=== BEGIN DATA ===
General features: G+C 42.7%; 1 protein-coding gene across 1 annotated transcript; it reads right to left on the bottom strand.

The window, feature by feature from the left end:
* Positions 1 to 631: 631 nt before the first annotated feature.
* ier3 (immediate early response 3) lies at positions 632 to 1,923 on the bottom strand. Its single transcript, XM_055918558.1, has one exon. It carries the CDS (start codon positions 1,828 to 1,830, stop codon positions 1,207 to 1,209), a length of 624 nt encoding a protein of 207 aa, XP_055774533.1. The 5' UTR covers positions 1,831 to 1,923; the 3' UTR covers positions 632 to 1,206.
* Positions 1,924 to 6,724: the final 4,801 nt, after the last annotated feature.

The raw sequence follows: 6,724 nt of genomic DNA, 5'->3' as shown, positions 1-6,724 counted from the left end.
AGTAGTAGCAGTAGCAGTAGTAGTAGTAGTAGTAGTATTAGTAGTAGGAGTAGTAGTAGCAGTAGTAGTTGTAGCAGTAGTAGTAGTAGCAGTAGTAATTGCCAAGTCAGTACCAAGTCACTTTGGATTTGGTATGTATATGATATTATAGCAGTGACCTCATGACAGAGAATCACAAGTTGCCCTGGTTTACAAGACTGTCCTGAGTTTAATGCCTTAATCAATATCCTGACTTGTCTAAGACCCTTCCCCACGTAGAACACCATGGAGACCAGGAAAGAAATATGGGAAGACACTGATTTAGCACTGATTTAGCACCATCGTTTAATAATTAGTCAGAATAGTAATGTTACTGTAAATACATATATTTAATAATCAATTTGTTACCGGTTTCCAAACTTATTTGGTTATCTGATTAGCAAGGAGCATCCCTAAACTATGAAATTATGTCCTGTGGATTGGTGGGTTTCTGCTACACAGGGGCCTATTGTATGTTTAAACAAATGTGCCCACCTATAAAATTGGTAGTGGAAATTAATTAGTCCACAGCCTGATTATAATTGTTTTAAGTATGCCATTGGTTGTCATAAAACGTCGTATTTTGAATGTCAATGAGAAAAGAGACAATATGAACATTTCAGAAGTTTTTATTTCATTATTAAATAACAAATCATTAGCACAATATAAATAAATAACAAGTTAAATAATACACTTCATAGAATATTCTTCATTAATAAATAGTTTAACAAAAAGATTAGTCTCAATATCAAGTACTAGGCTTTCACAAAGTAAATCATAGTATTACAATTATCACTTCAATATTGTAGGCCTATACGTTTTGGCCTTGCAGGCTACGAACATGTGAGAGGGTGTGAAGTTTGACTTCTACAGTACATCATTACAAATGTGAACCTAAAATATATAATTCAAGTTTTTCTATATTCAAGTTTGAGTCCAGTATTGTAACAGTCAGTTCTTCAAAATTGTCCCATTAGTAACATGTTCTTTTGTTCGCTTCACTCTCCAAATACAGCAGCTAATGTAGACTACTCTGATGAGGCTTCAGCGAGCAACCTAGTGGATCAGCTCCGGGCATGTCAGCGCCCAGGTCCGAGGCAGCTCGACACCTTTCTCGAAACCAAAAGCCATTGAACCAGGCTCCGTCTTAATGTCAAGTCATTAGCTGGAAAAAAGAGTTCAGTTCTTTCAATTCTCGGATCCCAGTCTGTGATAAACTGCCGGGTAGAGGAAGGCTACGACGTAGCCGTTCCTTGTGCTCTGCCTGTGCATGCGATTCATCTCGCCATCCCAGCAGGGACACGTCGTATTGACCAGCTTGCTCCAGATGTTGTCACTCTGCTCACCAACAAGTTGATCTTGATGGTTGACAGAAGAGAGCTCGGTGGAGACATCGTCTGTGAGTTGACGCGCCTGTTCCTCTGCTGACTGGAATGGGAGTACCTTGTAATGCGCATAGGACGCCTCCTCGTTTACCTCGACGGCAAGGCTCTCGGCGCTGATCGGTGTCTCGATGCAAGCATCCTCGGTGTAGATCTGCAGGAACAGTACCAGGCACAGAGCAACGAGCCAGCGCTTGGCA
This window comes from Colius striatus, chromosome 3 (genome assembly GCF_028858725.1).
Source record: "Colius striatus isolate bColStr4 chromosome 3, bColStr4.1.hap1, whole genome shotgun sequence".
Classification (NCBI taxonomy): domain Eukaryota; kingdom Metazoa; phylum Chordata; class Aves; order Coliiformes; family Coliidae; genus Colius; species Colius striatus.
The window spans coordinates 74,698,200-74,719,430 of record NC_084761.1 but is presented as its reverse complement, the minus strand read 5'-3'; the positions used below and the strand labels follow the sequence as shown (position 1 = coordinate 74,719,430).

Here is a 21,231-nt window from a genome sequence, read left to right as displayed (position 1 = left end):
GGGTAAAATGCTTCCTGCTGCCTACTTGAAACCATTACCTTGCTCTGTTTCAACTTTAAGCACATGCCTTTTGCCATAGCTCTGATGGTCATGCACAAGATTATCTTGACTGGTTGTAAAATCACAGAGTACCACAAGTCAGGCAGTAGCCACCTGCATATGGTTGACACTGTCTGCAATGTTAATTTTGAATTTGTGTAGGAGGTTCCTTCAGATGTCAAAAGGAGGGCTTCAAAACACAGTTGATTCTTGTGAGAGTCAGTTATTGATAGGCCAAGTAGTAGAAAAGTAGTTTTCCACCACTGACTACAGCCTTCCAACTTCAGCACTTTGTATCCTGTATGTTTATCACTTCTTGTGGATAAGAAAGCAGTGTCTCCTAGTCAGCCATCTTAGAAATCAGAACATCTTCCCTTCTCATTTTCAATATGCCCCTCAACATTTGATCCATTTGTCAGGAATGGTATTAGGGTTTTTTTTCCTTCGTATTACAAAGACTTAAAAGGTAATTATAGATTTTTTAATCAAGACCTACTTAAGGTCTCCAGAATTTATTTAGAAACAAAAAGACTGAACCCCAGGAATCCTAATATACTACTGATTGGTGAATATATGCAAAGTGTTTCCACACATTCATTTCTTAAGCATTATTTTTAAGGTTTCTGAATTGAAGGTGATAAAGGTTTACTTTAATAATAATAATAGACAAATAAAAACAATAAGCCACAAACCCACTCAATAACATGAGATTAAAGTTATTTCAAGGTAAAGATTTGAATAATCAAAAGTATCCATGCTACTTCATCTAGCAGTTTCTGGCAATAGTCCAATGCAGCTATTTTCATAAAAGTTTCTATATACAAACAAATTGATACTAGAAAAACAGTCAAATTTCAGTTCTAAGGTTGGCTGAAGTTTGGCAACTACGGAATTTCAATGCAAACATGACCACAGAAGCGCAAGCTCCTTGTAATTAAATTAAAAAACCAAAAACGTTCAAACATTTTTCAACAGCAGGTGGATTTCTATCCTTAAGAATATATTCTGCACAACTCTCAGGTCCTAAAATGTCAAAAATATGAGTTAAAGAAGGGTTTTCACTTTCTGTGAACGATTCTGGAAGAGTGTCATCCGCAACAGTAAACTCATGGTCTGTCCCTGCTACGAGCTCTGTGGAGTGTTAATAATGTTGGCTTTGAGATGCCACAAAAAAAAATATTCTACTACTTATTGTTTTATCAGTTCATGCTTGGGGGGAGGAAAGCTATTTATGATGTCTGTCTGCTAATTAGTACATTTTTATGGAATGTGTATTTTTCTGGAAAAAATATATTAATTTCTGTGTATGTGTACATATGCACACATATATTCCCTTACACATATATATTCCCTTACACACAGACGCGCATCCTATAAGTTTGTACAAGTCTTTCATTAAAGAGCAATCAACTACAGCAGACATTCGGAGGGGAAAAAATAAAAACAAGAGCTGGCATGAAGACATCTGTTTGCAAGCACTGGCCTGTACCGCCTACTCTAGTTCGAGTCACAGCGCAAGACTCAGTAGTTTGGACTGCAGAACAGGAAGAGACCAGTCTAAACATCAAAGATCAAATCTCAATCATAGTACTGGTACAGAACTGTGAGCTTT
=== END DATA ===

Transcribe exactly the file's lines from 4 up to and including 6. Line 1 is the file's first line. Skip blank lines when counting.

* ier3 (immediate early response 3) lies at positions 632 to 1,923 on the bottom strand. Its single transcript, XM_055918558.1, has one exon. It carries the CDS (start codon positions 1,828 to 1,830, stop codon positions 1,207 to 1,209), a length of 624 nt encoding a protein of 207 aa, XP_055774533.1. The 5' UTR covers positions 1,831 to 1,923; the 3' UTR covers positions 632 to 1,206.
* Positions 1,924 to 6,724: the final 4,801 nt, after the last annotated feature.

The raw sequence follows: 6,724 nt of genomic DNA, 5'->3' as shown, positions 1-6,724 counted from the left end.